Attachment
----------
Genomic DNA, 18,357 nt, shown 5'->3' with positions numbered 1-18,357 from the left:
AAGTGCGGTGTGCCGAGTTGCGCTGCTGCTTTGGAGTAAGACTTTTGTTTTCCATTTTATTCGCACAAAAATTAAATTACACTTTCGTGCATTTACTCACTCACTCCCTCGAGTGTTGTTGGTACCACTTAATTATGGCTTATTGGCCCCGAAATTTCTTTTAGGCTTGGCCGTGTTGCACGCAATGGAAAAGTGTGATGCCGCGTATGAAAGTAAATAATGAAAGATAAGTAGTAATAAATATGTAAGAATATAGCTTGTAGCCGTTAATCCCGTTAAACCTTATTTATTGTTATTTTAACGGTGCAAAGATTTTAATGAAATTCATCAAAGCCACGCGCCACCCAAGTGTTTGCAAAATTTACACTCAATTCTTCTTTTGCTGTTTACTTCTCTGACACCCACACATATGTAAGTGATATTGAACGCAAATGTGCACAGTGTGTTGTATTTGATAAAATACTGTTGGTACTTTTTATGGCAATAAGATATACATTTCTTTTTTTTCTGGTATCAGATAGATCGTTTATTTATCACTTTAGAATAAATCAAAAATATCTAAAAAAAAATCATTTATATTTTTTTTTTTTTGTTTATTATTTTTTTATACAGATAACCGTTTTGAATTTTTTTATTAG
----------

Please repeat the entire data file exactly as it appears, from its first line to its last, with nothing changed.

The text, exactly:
Genomic DNA, 18,357 nt, shown 5'->3' with positions numbered 1-18,357 from the left:
AAGTGCGGTGTGCCGAGTTGCGCTGCTGCTTTGGAGTAAGACTTTTGTTTTCCATTTTATTCGCACAAAAATTAAATTACACTTTCGTGCATTTACTCACTCACTCCCTCGAGTGTTGTTGGTACCACTTAATTATGGCTTATTGGCCCCGAAATTTCTTTTAGGCTTGGCCGTGTTGCACGCAATGGAAAAGTGTGATGCCGCGTATGAAAGTAAATAATGAAAGATAAGTAGTAATAAATATGTAAGAATATAGCTTGTAGCCGTTAATCCCGTTAAACCTTATTTATTGTTATTTTAACGGTGCAAAGATTTTAATGAAATTCATCAAAGCCACGCGCCACCCAAGTGTTTGCAAAATTTACACTCAATTCTTCTTTTGCTGTTTACTTCTCTGACACCCACACATATGTAAGTGATATTGAACGCAAATGTGCACAGTGTGTTGTATTTGATAAAATACTGTTGGTACTTTTTATGGCAATAAGATATACATTTCTTTTTTTTCTGGTATCAGATAGATCGTTTATTTATCACTTTAGAATAAATCAAAAATATCTAAAAAAAAATCATTTATATTTTTTTTTTTTTGTTTATTATTTTTTTATACAGATAACCGTTTTGAATTTTTTTATTAG